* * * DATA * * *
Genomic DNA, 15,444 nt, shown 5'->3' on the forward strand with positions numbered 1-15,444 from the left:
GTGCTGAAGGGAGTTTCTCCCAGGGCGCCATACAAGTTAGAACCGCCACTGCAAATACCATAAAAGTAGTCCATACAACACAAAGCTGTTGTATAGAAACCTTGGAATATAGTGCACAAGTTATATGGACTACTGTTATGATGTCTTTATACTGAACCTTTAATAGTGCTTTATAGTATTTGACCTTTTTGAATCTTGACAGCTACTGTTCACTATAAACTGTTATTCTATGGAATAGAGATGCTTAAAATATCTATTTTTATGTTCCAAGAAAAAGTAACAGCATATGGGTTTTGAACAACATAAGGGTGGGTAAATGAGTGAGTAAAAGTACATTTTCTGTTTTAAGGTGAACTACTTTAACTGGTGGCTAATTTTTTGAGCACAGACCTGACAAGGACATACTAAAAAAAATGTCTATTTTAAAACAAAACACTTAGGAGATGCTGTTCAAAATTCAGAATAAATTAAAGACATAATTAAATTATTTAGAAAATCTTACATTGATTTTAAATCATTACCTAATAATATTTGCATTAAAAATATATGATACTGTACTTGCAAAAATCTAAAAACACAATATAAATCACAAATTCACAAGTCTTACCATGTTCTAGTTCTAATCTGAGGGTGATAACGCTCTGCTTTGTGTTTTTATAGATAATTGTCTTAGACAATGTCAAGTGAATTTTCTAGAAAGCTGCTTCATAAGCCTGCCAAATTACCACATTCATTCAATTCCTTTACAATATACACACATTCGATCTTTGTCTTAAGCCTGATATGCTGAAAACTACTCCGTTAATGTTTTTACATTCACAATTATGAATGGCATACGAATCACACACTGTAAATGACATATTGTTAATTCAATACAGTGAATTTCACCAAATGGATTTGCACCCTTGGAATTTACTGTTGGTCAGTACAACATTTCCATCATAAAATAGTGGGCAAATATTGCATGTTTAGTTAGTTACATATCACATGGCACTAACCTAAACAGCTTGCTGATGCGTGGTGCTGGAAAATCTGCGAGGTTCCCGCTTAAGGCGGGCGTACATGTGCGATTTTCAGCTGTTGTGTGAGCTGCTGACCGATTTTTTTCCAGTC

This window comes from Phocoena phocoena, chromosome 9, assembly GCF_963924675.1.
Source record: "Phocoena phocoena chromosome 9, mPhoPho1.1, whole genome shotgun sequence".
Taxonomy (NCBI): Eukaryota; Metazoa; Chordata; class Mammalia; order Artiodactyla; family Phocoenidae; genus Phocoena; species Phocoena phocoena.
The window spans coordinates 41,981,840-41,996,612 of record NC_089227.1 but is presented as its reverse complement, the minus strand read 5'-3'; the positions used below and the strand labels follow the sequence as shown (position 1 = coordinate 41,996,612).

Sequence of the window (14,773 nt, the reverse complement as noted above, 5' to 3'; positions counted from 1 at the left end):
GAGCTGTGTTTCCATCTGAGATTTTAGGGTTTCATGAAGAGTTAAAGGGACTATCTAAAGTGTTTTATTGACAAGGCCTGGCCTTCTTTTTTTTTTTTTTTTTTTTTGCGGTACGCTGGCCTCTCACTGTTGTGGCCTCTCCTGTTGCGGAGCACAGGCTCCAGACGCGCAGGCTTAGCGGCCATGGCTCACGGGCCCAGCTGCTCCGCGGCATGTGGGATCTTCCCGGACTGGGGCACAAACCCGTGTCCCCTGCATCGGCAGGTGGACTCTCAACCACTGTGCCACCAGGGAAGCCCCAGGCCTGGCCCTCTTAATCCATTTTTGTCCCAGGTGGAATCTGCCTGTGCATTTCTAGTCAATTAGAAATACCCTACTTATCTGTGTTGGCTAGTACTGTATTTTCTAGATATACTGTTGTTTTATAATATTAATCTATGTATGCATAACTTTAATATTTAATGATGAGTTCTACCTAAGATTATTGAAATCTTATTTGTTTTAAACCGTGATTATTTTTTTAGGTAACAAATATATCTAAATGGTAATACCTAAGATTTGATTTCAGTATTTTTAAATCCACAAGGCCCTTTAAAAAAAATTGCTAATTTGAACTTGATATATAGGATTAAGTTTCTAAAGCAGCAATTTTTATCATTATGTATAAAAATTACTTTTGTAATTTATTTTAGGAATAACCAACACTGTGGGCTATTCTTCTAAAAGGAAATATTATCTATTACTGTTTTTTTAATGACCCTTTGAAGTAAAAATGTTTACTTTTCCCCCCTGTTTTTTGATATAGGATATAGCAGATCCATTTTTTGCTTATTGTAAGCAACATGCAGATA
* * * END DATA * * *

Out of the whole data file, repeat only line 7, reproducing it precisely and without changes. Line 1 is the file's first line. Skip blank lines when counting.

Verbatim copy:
Sequence of the window (14,773 nt, the reverse complement as noted above, 5' to 3'; positions counted from 1 at the left end):